Romney’s chances against Obama

25 Jan

We’ve always not been very passionate about the GOP presidential hopefuls.

Sure, we’ve taken Newt Gingrich to task – a lot.

That’s because he’s a loose cannon and would make a poor president.

The fact he’s doing so well in the polls says more about the Republican desire for change than it does anything else.

We’ve always thought Romney would be the best candidate to beat Obama, but just barely.

Actually, he’d probably lose.

He has this Al Gore like inability to break through his boring shell.

Yes, it’s unfair.
Romney is an honest, smart and decent man who would probably make a fine president.


He has an authentic inauthenticity problem.

In other words, he seems like he’s faking things even when he’s not.

He may take positions he doesn’t hold in his heart, but all politicians do that.

The problem is that the vast majority of the time he’s not passionate or convincing about the positions he almost surely does hold in his heart.

He doesn’t stir the passions of the electorate.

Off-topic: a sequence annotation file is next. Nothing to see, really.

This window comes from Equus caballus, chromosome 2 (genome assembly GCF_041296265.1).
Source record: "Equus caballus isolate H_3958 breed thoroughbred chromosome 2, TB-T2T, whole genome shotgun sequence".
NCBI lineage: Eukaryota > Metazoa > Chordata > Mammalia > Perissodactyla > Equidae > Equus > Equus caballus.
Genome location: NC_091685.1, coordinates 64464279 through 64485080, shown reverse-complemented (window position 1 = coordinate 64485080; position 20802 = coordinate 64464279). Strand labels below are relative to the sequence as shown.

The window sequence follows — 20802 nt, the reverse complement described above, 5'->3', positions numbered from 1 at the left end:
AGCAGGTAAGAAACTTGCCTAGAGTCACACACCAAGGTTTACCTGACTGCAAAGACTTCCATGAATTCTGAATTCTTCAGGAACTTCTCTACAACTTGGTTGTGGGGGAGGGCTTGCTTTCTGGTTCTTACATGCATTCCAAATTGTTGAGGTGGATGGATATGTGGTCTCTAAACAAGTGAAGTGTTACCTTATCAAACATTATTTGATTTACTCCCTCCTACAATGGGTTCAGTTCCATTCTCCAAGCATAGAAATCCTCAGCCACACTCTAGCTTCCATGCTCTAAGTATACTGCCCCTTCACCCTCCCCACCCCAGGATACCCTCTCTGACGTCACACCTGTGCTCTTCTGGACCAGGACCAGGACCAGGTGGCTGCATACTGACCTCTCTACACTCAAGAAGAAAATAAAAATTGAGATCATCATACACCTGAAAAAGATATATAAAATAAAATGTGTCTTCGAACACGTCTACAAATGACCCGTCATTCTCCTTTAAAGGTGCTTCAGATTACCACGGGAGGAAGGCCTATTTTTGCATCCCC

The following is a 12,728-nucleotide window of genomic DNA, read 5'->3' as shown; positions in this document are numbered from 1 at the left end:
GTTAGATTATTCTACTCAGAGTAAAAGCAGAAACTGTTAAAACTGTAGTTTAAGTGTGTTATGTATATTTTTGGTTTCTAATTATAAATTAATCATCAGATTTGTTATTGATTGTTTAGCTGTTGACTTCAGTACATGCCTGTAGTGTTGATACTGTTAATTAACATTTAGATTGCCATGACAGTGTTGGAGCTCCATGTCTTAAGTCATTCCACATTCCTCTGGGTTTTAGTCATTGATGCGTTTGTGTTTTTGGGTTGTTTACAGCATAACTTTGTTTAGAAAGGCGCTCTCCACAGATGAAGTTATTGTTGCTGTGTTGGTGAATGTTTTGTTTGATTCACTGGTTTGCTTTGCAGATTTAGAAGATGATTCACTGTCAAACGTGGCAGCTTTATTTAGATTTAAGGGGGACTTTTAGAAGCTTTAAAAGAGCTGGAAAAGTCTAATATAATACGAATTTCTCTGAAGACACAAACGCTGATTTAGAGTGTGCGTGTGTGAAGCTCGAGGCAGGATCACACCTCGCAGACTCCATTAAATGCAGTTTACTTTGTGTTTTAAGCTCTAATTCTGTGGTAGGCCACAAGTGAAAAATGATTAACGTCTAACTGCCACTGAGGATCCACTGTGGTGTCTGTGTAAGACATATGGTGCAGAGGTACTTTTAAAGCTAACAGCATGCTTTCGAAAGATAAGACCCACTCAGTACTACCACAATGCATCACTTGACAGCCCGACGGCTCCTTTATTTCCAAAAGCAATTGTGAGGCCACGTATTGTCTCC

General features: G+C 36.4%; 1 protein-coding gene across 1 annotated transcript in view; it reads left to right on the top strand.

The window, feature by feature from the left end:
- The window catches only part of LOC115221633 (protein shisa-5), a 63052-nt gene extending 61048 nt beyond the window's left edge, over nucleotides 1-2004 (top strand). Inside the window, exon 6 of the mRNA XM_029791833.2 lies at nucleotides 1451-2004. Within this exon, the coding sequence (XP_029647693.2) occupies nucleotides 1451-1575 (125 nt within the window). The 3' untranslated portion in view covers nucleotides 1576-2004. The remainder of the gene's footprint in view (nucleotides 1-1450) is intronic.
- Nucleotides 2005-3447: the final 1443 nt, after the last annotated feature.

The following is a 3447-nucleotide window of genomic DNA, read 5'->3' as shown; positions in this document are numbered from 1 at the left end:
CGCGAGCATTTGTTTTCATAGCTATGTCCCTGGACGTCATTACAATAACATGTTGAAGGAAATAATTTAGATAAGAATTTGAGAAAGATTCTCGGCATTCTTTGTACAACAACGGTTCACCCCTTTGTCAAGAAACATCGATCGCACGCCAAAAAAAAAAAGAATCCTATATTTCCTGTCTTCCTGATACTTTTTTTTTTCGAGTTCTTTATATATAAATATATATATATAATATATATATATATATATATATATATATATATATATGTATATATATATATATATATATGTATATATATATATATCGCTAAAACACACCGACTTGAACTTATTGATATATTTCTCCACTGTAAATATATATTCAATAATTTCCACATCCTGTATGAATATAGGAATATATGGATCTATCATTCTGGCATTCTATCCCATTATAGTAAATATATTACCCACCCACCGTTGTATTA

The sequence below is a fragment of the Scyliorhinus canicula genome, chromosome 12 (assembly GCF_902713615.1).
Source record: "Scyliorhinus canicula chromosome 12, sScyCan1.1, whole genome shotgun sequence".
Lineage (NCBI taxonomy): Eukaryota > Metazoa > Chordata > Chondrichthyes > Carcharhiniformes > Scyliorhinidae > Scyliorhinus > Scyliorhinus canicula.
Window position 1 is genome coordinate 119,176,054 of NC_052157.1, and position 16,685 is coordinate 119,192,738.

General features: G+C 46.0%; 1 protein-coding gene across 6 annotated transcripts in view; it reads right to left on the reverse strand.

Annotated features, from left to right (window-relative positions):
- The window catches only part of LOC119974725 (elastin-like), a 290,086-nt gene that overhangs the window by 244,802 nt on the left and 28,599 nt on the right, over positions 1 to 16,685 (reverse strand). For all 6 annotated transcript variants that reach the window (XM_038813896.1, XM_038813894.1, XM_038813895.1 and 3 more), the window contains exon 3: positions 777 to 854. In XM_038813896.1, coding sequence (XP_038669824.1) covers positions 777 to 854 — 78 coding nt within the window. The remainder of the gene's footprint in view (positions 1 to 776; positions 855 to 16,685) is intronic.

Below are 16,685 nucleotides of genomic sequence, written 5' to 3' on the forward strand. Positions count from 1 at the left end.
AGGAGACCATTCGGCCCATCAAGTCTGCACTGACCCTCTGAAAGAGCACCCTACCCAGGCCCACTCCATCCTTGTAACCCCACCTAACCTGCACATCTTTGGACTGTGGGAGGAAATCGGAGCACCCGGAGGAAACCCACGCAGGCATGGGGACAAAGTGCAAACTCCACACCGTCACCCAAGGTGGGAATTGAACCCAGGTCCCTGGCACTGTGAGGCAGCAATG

A major politician must lead.

He or she must convince people his path is the righteous and good one and get them to be willing spend their sweat and treasure to follow.

Politics is about persuasion and he’s simply not persuasive.

Looking at him – we don’t see he would be able to win over the crucial voters he would need to seal the deal.

If he’s the nominee, maybe we’ll be wrong.
But we doubt it.

It now is the time – the moment – for Romney to either rise to the occasion and prove he has what it takes to win in the fall or he doesn’t.

He’s got the will.
The question is whether he’s got the skill.

We all cheer at when he underdog finally triumphs.

But there’s a reason why that person never led in the first place.

He had the heart, he just didn’t have the natural talent.

All the talk of Romney not being a “real conservative” would fall away if he were a better politician.

That he’s not a better politician probably speaks well of him as a human being, but what the hell does that have to do with winning an election in this country?

Gingrich is a vastly riskier proposition.

No one is sure whether he’d be a better nominee or president.

But he’s certainly proved he’s a better politician.

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